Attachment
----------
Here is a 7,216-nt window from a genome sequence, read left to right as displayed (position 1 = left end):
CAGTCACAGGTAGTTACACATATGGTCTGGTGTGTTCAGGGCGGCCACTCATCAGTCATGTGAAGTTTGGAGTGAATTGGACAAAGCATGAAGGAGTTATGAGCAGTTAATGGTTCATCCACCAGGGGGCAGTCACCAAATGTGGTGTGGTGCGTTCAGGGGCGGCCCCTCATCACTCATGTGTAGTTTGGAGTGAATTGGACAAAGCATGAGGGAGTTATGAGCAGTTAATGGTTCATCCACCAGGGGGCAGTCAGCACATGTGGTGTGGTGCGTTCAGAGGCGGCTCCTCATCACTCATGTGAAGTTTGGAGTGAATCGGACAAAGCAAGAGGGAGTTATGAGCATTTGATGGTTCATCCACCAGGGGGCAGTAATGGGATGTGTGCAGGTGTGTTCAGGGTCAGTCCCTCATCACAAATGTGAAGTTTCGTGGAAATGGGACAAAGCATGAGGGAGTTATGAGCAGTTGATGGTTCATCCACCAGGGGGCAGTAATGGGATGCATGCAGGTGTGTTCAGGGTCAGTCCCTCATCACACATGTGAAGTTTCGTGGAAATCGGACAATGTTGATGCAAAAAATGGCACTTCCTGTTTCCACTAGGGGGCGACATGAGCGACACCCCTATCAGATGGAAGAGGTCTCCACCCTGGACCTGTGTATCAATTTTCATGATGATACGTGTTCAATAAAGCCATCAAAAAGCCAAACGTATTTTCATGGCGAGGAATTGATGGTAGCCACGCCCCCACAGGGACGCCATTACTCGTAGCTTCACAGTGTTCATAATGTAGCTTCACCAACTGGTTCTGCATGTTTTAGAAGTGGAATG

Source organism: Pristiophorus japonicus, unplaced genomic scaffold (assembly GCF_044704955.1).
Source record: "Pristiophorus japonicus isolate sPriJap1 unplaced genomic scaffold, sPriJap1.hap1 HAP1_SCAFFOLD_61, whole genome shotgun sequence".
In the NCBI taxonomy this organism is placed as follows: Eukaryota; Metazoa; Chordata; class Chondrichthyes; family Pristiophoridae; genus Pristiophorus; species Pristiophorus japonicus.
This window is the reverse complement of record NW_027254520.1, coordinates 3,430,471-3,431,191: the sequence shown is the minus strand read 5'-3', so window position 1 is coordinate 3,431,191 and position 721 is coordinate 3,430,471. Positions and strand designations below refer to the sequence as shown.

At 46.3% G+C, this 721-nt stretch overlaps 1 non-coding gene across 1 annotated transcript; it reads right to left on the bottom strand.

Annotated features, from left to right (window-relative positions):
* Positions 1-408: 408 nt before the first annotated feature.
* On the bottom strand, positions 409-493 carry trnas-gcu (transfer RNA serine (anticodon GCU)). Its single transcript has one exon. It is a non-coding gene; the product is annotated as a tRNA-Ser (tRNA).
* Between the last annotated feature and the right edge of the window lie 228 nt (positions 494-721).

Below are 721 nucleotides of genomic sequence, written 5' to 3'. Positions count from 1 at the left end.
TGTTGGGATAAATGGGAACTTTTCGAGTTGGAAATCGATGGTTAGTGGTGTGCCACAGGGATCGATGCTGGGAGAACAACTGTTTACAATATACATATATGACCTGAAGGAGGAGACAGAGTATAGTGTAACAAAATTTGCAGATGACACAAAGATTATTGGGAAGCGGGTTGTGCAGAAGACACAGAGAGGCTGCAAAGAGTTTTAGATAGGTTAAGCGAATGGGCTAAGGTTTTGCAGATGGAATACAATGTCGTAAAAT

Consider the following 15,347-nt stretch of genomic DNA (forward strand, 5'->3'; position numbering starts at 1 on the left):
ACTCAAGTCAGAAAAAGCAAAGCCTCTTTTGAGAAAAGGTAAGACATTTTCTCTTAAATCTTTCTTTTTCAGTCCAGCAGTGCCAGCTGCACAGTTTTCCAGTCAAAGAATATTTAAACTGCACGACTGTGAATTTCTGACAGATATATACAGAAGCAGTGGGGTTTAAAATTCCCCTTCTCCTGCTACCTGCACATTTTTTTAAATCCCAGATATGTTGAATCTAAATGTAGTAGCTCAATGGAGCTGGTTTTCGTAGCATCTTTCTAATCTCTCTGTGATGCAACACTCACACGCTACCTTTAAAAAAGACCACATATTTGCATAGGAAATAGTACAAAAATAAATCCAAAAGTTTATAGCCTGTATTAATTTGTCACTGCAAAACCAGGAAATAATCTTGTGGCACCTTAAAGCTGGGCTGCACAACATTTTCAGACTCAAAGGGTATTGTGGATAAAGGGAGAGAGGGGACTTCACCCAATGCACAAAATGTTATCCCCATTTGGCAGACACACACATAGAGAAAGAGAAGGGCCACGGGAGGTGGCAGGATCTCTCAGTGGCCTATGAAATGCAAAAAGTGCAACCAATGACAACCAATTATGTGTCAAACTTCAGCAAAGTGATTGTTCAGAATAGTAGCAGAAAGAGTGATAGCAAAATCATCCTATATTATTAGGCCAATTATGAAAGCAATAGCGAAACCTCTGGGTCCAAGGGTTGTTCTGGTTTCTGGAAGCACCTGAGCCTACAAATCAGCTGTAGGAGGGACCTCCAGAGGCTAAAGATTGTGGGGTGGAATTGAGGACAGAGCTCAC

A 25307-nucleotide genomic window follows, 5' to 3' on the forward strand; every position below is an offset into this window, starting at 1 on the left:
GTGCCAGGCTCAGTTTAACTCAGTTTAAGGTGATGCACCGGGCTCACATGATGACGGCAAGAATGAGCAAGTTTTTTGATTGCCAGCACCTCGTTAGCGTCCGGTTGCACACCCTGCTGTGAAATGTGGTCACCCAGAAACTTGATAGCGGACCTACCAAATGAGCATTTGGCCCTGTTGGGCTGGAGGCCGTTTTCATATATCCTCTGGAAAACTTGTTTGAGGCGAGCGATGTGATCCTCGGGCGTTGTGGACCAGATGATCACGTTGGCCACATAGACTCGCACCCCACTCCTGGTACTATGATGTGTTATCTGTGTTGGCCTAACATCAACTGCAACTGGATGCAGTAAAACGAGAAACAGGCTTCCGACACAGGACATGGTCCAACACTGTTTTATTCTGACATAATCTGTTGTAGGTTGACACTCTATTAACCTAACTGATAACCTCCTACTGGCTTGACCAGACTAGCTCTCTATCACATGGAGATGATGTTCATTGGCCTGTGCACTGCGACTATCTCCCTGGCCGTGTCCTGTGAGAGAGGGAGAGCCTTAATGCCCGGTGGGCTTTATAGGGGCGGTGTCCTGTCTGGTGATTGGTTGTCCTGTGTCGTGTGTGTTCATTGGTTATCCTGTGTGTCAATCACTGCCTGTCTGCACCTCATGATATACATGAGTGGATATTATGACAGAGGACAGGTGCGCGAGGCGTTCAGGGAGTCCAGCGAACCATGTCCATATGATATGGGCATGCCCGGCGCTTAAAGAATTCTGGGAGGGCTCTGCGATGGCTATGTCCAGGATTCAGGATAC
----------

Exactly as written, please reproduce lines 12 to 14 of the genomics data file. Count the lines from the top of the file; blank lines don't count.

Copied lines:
Below are 721 nucleotides of genomic sequence, written 5' to 3'. Positions count from 1 at the left end.
TGTTGGGATAAATGGGAACTTTTCGAGTTGGAAATCGATGGTTAGTGGTGTGCCACAGGGATCGATGCTGGGAGAACAACTGTTTACAATATACATATATGACCTGAAGGAGGAGACAGAGTATAGTGTAACAAAATTTGCAGATGACACAAAGATTATTGGGAAGCGGGTTGTGCAGAAGACACAGAGAGGCTGCAAAGAGTTTTAGATAGGTTAAGCGAATGGGCTAAGGTTTTGCAGATGGAATACAATGTCGTAAAAT

Consider the following 15,347-nt stretch of genomic DNA (forward strand, 5'->3'; position numbering starts at 1 on the left):